By using numeric index, you’ll simply be giving the object value by index.

Hence after getting the length, we simply go through the subscriber array by looping through its index from length to 0, and
calling each subscriber’s callback. We can pass in whatever data we like for the publish.

Using the pubsub object


First, we go through all the topics available in our topics associative array.
For each of these topics, there is a list of subscribers.

For each element of the array subscribers, we check to see if the subscriber has the token.
If so, we remove that subscriber from the subscribers’ array.


Constructor Pattern (js)

Before es6, JavaScript doesn’t support the concept of classes but it does support special constructor functions that work with objects.

By simply prefixing a call to a constructor function with the keyword “new”, we can tell JavaScript we would like the function to behave like a constructor and instantiate a new object with the members defined by that function.

Inside a constructor, the keyword this references the new object that’s being created. Revisiting object creation, a basic constructor may look as follows:

Constructors With Prototypes

Functions, like almost all objects in JavaScript, contain a “prototype” object. When we call a JavaScript constructor to create an object, all the properties of the constructor’s prototype are then made available to the new object. In this fashion, multiple Car objects can be created which access the same prototype. We can thus extend the original example as follows:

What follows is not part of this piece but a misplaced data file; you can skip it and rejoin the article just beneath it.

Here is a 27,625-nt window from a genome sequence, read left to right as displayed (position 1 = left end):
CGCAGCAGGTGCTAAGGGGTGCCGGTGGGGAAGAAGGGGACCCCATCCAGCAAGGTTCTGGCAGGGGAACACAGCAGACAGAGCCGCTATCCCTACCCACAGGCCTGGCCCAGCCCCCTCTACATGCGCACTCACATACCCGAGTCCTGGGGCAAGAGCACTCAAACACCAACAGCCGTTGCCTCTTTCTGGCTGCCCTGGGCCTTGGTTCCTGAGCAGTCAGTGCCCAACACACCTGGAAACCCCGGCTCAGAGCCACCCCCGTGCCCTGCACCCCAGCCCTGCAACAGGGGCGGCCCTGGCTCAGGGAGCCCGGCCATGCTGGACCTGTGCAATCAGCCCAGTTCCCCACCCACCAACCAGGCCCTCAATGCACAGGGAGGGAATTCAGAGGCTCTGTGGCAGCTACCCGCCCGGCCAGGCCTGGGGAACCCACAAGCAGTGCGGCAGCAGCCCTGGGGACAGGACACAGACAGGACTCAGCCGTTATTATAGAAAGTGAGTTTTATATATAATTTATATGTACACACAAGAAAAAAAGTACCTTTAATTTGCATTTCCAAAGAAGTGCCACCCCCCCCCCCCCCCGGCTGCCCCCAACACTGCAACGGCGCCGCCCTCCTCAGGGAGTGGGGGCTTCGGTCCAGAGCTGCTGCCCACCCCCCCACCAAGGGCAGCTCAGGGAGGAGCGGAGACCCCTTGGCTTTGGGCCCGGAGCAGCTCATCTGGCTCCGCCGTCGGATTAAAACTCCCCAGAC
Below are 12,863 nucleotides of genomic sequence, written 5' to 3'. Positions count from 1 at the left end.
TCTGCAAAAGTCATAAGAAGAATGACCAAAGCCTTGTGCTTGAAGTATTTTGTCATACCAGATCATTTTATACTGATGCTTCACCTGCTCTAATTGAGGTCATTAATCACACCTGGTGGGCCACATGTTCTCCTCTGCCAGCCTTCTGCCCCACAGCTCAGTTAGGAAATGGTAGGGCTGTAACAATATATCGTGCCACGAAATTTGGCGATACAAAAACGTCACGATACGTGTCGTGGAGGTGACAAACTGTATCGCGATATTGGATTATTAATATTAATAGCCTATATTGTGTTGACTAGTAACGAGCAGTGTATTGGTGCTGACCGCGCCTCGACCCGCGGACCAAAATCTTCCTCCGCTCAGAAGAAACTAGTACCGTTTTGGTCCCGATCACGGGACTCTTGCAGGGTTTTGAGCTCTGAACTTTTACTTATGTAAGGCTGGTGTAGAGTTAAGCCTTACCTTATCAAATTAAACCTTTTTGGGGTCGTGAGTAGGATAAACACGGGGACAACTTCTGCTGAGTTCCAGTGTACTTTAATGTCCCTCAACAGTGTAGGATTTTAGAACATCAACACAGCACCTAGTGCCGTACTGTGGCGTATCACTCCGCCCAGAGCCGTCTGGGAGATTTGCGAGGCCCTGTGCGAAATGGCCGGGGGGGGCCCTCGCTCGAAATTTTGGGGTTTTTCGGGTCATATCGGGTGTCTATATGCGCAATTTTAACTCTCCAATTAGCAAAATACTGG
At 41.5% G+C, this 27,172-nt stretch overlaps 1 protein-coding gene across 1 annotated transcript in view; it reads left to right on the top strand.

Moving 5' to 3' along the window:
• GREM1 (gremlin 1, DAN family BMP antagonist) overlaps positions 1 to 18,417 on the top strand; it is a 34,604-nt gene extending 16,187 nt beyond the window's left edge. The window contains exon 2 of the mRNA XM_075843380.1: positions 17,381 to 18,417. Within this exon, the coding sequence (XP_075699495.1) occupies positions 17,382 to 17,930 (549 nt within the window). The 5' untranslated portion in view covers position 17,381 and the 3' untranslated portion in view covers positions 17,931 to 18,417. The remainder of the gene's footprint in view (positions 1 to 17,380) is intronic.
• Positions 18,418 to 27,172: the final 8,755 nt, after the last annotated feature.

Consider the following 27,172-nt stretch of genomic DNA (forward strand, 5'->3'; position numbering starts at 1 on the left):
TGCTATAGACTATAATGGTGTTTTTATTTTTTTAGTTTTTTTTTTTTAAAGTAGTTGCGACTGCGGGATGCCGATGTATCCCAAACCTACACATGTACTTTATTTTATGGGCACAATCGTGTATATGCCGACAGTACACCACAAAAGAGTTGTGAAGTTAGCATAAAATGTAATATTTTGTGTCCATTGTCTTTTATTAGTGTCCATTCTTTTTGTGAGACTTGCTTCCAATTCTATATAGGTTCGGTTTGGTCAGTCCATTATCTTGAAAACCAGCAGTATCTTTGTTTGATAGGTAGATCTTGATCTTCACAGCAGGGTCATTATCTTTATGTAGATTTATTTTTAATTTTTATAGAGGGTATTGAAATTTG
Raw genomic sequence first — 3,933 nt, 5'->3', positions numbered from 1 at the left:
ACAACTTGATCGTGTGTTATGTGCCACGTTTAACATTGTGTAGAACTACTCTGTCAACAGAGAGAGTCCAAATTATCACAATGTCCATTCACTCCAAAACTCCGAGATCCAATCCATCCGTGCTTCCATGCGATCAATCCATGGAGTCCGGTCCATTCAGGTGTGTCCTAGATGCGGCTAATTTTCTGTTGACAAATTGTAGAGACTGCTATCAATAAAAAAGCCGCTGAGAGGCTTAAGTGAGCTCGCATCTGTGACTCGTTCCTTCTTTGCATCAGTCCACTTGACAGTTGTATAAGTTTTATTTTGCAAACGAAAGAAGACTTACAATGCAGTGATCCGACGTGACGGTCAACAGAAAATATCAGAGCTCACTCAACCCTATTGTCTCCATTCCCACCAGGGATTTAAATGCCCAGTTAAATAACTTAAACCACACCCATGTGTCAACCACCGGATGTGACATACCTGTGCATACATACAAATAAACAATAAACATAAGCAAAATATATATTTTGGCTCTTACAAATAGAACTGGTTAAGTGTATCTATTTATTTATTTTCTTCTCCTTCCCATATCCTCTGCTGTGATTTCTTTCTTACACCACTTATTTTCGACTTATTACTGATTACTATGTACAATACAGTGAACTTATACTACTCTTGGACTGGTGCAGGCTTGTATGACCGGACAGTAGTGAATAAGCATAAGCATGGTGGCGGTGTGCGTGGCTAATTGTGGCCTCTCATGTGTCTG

Above, a single instance of toString() will now be shared between all of the Car objects.

Circular List example

In the example below, we declare a ListNode constructor function so that we can instantiate objects from it,

We instantiate different ListNode objects and link them together in constructor function List. The linking happens because each ListNode has a next and previous.

List has 4 public properties:
– head
– tail
– now
– listName

Head, tail, now all point to different parts of the list.

The list uses prototype functions insert, remove, display so users can enter, remove, and display data from the list.
Thus, all instantiations of constructor function List use these prototype functions.

PRO – This saves a lot of memory because say we create 2 List instantiations called metro and gallery. There will be 2 copies of these functions for each instantiation. However, if we are to use prototype, there is only 1 instance of all these functions. And both metro and gallery will call that 1 instance.

In other words, the benefit of the prototype is that its properties are shared amongst all instances. This means that it’s static, not instance-specific.

CON – If you want to use the prototype, you cannot access truly private variables; you will need to use public properties